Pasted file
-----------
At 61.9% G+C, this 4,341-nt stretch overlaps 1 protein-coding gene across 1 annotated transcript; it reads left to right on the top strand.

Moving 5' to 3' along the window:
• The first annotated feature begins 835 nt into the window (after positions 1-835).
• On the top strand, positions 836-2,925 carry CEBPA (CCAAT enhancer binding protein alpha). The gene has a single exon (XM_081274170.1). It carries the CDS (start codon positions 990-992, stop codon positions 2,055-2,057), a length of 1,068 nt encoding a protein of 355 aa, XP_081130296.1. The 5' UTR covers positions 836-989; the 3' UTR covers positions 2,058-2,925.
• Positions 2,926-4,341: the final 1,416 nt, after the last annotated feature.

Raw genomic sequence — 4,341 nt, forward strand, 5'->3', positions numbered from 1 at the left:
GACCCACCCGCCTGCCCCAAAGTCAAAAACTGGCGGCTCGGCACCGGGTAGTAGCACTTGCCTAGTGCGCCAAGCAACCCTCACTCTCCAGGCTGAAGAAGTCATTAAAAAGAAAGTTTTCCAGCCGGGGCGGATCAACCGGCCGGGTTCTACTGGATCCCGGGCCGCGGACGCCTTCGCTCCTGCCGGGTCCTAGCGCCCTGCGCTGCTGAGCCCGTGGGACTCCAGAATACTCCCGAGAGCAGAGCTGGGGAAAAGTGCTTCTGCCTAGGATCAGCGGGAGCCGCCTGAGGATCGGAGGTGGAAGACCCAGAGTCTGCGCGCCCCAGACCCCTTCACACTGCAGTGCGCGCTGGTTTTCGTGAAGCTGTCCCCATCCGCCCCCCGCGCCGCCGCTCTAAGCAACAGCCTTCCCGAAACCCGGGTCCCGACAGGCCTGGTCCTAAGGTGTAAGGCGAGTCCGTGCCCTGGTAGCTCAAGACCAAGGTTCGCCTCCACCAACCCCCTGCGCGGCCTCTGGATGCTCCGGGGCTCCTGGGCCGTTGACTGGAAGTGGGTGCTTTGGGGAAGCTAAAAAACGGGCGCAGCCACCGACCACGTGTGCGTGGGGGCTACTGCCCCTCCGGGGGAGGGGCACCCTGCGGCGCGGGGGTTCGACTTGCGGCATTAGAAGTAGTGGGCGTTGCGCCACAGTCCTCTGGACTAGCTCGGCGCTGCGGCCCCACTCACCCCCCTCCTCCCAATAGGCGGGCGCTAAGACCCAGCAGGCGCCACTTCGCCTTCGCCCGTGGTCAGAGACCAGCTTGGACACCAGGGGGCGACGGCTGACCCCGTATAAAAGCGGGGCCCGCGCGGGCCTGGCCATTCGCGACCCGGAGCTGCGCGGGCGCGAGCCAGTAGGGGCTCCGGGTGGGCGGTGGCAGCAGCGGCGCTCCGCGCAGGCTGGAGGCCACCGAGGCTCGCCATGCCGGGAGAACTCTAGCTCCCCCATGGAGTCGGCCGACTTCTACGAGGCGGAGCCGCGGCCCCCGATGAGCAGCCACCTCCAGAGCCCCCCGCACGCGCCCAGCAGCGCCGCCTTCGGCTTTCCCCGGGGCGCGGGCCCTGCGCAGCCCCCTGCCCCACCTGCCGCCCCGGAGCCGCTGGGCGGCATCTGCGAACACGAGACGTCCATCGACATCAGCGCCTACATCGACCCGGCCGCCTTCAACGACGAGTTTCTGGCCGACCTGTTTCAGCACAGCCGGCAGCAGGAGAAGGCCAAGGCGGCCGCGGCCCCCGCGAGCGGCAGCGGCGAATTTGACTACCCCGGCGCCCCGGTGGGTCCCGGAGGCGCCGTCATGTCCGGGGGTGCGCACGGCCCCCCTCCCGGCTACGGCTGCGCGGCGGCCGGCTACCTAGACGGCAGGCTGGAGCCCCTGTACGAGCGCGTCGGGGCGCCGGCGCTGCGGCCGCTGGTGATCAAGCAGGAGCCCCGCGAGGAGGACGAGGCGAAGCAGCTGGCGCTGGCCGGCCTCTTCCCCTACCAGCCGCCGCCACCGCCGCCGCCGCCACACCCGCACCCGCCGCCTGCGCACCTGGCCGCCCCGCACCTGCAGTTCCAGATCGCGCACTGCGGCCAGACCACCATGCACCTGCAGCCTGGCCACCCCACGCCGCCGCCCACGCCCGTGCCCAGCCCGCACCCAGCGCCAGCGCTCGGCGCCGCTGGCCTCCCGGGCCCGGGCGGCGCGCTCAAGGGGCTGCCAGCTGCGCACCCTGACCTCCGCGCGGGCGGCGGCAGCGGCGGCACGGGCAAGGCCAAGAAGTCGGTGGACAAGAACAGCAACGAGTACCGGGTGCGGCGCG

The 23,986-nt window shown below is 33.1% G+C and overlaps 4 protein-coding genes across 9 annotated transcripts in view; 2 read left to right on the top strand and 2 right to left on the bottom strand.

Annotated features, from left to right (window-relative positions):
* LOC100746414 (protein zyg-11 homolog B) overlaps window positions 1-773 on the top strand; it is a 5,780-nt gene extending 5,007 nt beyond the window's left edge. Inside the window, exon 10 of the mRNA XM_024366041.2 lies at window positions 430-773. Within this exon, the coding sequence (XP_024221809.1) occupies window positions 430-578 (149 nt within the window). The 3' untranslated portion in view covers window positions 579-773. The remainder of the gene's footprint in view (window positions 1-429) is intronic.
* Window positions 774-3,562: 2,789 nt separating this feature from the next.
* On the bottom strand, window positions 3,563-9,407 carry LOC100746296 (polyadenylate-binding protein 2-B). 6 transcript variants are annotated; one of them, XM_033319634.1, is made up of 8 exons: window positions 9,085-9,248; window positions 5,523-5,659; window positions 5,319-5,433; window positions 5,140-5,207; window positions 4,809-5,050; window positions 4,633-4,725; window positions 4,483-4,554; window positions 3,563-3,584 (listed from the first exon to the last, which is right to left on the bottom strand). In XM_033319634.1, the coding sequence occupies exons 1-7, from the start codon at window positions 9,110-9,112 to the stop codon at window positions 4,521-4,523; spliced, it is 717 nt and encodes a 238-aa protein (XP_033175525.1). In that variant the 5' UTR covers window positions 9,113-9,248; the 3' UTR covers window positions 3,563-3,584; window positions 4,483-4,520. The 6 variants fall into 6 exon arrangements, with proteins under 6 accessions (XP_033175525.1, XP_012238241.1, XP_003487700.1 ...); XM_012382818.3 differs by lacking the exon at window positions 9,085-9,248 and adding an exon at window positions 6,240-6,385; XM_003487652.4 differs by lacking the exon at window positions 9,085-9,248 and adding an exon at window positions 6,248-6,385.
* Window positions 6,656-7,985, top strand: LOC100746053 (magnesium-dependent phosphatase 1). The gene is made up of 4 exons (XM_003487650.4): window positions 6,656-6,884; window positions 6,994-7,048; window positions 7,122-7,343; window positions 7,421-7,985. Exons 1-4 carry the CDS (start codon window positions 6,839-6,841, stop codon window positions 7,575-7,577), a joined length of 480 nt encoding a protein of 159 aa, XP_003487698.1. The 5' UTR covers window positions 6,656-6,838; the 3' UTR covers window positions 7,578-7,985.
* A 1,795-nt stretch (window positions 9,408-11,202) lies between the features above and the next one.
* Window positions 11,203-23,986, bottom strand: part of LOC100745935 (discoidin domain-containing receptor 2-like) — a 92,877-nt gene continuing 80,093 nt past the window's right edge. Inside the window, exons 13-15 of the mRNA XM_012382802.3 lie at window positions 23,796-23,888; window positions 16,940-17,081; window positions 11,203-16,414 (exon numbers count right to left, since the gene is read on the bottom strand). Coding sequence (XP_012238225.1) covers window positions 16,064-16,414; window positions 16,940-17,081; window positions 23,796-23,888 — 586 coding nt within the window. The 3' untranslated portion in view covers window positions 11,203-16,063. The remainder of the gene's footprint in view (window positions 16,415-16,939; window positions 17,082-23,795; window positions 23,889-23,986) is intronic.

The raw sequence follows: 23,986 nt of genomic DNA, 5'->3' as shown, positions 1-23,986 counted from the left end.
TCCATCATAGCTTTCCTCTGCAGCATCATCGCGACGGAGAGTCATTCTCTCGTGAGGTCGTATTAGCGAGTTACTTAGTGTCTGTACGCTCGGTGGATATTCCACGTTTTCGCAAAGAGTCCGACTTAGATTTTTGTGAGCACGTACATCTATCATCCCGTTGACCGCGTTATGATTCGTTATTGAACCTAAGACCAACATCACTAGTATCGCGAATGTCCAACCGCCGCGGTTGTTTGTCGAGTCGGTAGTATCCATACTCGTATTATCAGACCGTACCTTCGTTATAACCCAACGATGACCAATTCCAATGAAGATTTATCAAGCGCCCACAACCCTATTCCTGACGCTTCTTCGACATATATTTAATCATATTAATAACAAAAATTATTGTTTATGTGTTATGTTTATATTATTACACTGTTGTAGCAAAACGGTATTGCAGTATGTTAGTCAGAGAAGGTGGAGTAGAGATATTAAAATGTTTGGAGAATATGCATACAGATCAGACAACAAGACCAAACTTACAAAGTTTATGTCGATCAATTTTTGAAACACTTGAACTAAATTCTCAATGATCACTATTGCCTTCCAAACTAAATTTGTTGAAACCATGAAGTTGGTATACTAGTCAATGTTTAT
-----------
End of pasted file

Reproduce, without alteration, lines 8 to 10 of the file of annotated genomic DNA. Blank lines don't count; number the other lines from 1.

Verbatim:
The 23,986-nt window shown below is 33.1% G+C and overlaps 4 protein-coding genes across 9 annotated transcripts in view; 2 read left to right on the top strand and 2 right to left on the bottom strand.

Annotated features, from left to right (window-relative positions):
* LOC100746414 (protein zyg-11 homolog B) overlaps window positions 1-773 on the top strand; it is a 5,780-nt gene extending 5,007 nt beyond the window's left edge. Inside the window, exon 10 of the mRNA XM_024366041.2 lies at window positions 430-773. Within this exon, the coding sequence (XP_024221809.1) occupies window positions 430-578 (149 nt within the window). The 3' untranslated portion in view covers window positions 579-773. The remainder of the gene's footprint in view (window positions 1-429) is intronic.